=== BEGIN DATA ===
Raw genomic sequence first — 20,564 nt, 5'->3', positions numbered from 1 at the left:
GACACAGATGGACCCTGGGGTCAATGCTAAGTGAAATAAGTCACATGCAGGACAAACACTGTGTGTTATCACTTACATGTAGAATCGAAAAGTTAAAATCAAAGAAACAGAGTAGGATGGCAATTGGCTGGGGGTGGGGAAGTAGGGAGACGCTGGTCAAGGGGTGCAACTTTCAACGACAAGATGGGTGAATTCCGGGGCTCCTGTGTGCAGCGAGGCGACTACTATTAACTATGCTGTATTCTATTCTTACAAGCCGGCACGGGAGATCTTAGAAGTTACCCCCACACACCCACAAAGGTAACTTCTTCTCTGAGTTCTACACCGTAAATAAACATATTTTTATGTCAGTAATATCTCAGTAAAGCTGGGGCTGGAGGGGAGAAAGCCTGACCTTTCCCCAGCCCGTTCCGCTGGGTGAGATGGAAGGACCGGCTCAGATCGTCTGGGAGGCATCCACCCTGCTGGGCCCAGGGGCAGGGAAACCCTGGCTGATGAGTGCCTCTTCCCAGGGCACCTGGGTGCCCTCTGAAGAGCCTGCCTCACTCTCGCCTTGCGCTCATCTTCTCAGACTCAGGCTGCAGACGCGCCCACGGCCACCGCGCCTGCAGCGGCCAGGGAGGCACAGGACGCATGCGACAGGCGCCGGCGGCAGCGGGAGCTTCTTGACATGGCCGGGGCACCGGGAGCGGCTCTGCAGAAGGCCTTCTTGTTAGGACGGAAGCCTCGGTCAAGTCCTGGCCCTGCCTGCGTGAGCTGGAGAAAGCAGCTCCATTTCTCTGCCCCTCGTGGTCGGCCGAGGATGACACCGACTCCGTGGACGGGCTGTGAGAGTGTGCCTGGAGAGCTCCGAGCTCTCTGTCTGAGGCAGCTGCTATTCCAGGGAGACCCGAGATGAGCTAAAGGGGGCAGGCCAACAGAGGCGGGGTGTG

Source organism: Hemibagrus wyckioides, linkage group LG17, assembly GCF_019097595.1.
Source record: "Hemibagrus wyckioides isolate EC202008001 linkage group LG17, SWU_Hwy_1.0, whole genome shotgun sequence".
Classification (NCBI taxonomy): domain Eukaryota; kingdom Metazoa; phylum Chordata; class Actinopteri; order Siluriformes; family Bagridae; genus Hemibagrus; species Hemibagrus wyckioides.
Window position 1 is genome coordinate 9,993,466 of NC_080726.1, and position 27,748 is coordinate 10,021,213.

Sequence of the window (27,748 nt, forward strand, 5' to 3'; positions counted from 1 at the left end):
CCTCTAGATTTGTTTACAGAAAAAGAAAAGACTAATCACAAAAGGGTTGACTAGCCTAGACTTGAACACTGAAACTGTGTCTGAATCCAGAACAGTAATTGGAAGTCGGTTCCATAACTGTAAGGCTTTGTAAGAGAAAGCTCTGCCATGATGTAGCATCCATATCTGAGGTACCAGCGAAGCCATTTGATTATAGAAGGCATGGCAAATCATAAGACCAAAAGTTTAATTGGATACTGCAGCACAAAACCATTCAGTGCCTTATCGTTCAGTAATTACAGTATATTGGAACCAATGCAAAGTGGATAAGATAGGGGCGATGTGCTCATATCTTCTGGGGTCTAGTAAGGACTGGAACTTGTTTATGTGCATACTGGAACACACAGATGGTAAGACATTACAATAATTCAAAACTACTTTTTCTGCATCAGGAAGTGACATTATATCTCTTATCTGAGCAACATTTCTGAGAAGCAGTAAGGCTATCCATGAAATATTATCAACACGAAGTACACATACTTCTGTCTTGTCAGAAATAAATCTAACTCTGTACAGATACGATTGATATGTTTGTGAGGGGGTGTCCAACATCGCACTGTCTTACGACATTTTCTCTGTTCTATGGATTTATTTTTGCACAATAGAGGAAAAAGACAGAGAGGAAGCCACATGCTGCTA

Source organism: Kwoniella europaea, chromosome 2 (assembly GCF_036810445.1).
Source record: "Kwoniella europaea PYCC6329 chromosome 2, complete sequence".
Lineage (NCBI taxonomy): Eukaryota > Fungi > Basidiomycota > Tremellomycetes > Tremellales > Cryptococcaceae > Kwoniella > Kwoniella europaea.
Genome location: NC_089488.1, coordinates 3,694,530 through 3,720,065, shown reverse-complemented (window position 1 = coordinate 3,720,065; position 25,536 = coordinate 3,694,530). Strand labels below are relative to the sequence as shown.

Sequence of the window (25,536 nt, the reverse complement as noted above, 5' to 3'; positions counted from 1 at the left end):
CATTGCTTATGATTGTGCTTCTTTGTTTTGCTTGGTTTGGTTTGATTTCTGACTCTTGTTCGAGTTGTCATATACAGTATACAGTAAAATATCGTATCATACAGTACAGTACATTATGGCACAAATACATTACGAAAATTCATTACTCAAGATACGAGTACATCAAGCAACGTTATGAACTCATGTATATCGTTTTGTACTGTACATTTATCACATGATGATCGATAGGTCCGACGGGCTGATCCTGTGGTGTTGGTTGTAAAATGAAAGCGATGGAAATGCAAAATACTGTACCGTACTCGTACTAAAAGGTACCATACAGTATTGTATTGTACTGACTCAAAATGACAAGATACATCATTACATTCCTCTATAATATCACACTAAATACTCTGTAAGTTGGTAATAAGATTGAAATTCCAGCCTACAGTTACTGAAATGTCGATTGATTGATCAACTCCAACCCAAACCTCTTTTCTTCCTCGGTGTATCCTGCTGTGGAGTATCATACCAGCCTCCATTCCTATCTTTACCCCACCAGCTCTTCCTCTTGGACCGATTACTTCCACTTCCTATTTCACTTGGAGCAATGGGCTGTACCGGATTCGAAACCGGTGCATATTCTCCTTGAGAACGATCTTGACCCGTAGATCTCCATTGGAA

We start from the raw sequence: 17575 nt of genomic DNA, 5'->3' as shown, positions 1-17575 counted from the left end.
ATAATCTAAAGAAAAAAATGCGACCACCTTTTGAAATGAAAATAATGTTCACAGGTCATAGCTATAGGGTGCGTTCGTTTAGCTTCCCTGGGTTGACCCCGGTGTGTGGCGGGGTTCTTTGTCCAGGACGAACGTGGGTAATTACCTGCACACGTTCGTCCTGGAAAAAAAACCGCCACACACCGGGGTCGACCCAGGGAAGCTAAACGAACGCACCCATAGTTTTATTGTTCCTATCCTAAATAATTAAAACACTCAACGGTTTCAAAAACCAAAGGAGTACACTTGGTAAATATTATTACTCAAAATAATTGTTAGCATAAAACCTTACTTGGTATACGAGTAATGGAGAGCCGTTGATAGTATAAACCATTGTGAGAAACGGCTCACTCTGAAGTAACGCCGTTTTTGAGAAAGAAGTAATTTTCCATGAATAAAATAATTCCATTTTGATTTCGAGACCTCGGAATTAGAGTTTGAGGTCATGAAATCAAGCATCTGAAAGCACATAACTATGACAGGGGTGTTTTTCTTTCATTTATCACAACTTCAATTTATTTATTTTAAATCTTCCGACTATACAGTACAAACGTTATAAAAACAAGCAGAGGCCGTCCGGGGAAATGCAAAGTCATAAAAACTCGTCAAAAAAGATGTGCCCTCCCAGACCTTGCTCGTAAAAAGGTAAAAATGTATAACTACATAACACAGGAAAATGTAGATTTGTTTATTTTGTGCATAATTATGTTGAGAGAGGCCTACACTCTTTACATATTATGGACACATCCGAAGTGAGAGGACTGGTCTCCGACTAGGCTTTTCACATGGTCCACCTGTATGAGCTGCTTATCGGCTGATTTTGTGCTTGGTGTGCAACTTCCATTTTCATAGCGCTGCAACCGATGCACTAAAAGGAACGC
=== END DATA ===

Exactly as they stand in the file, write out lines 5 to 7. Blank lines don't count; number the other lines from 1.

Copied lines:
Classification (NCBI taxonomy): domain Eukaryota; kingdom Metazoa; phylum Chordata; class Actinopteri; order Siluriformes; family Bagridae; genus Hemibagrus; species Hemibagrus wyckioides.
Window position 1 is genome coordinate 9,993,466 of NC_080726.1, and position 27,748 is coordinate 10,021,213.

Sequence of the window (27,748 nt, forward strand, 5' to 3'; positions counted from 1 at the left end):